Fr O'Neill and Fr Silva away Monday - Wednesday on Priest Convocation. No Daily Masses - Deacon Peter and Deacon Bill will perform Communion Services at 8:00am each day. Please pray for our priests...

Wednesday October 4 - Feast of St Francis of Assisi

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St. Francis of Assisi

Francis was born in Assisi, Italy, in 1181 or 1182. The son of a wealthy cloth merchant, he dressed himself in the finest clothes and spent money freely. He was popular and fun-loving, spending his time and money throwing parties for his friends. Seeking adventure and glory, Francis went to war in 1201. He was taken prisoner and became seriously ill. He was freed after a year and returned home. When he recovered from his sickness, he tried again to go into battle, hoping to become a knight. But on the way he heard the Lord telling him to go back to his home in Assisi, where he would learn what he was to do with his life.

Back home, Francis realized that he had been wasting precious time. He became aware that he should be serving Jesus. He began by praying more and making sacrifices to grow strong in spirit. He often gave money to the poor, and once he even traded his own clothes for a poor man’s rags so that he could experience the man’s extreme poverty. He took care of the lepers in the nearby hospital. Still, he felt he must do more.

It is not hard to imagine how his former rich friends must have looked at him now! His father was ashamed of his son’s strange new ways, and he brought Francis to the bishop of Assisi, hoping the bishop would be able to bring the young man to his senses. Instead, Francis returned to his father everything he had received from him and declared that he was no longer dependent on him. From that moment on, God in heaven became his Father, and Francis placed himself under the protection of the bishop.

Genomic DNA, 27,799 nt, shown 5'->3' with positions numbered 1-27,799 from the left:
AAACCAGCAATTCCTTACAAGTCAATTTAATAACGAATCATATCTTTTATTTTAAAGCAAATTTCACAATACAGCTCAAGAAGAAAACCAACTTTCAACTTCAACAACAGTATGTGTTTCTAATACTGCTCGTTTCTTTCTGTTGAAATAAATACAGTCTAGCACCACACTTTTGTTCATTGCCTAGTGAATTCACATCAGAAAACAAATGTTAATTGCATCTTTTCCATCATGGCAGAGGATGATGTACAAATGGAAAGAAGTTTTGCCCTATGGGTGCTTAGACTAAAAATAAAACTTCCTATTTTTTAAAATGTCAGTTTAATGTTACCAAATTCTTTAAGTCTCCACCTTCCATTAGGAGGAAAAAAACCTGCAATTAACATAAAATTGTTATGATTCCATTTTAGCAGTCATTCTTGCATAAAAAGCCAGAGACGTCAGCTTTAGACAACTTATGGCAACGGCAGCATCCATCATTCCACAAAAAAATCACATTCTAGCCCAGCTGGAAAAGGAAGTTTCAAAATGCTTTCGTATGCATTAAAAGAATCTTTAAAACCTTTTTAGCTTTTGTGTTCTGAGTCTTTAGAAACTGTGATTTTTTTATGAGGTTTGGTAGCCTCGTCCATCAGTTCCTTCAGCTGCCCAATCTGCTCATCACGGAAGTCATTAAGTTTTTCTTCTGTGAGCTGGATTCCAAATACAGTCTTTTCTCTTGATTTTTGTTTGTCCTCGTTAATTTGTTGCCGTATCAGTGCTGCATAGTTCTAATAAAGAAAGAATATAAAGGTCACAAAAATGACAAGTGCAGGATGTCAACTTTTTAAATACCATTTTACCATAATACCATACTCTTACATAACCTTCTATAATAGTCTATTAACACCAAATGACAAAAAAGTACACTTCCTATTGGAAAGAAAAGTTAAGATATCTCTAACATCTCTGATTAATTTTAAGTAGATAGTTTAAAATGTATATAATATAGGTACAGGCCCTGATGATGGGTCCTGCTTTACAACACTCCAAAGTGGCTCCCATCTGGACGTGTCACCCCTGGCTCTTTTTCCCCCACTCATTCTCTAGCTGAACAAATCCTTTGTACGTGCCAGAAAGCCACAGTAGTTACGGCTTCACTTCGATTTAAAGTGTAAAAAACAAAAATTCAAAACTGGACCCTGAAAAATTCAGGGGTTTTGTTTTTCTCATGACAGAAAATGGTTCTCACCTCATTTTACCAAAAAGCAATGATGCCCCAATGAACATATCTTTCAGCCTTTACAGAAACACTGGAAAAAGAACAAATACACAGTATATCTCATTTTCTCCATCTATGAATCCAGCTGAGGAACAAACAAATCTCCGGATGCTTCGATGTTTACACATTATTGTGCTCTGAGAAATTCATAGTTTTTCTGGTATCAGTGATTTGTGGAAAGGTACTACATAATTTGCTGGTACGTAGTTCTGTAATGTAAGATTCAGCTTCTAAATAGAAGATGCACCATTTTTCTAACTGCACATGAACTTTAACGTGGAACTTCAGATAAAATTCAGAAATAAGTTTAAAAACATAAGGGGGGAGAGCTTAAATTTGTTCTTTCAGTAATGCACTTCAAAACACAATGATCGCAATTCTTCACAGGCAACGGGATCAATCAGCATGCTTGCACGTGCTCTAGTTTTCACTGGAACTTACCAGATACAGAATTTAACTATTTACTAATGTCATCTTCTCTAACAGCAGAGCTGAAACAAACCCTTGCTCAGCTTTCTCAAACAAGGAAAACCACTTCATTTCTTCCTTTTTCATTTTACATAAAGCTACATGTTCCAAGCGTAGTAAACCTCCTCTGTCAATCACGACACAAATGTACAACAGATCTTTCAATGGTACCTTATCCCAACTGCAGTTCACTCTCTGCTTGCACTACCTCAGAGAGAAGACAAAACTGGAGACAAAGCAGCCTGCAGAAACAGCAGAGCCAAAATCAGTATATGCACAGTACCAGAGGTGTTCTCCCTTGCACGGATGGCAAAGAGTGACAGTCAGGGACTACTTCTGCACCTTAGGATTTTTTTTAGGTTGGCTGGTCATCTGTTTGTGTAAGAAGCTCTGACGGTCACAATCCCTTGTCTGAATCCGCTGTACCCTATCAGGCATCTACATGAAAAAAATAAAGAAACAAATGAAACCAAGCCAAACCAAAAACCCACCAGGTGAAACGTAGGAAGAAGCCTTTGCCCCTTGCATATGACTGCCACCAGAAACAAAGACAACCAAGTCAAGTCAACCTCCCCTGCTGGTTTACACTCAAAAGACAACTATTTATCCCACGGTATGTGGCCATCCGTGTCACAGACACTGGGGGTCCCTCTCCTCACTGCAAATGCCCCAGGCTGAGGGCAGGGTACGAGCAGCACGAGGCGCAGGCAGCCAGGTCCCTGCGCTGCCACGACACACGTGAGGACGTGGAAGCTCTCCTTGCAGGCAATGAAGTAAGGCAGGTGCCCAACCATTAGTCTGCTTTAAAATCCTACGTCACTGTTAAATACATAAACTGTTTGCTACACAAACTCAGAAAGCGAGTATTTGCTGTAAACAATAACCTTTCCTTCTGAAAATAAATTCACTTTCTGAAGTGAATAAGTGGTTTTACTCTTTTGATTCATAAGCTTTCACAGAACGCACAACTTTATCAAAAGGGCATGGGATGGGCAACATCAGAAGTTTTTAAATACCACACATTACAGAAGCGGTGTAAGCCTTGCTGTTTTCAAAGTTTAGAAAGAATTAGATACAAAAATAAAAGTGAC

Francis became a “knight” of the “Lady Poverty,” and he began to live as a beggar. His food was whatever kind people gave him. Everywhere he went, he urged people to stop sinning and to return to God. Soon many began to realize how close Francis was to God, and they became his disciples. That is how the great Franciscan family of priests and brothers, sisters, and lay people began. They helped the poor and sick and preached everywhere. Even after the Order had spread all over Italy, Francis insisted that they should not own anything. He wanted the friars to love poverty as he did.

St. Francis lived the Gospel as perfectly and as joyfully as he could. He tried to make his life a copy of the life of Jesus. As a reward for his great love, Jesus gave him his own wounds in his hands, feet, and side. This happened in 1224, two years before Francis died.

Toward the end of his life, he became very sick. With joy, he welcomed death as a sister. He asked to be laid on the ground and covered with an old habit. Then he urged his brothers to love God, to love being poor, and to live the Gospel. “I have done my part,” he said. “May Jesus teach you to do yours.” Francis died on October 3, 1226. On July 16, 1228, Pope Gregory IX procalimed him a saint.

St. Francis’ life of poverty was a sign that it’s not material things that make us satisfied and happy. True joy comes from loving God and patterning our lives on Christ. We can ask St. Francis to show us how to live a life of Gospel simplicity and joy.

 

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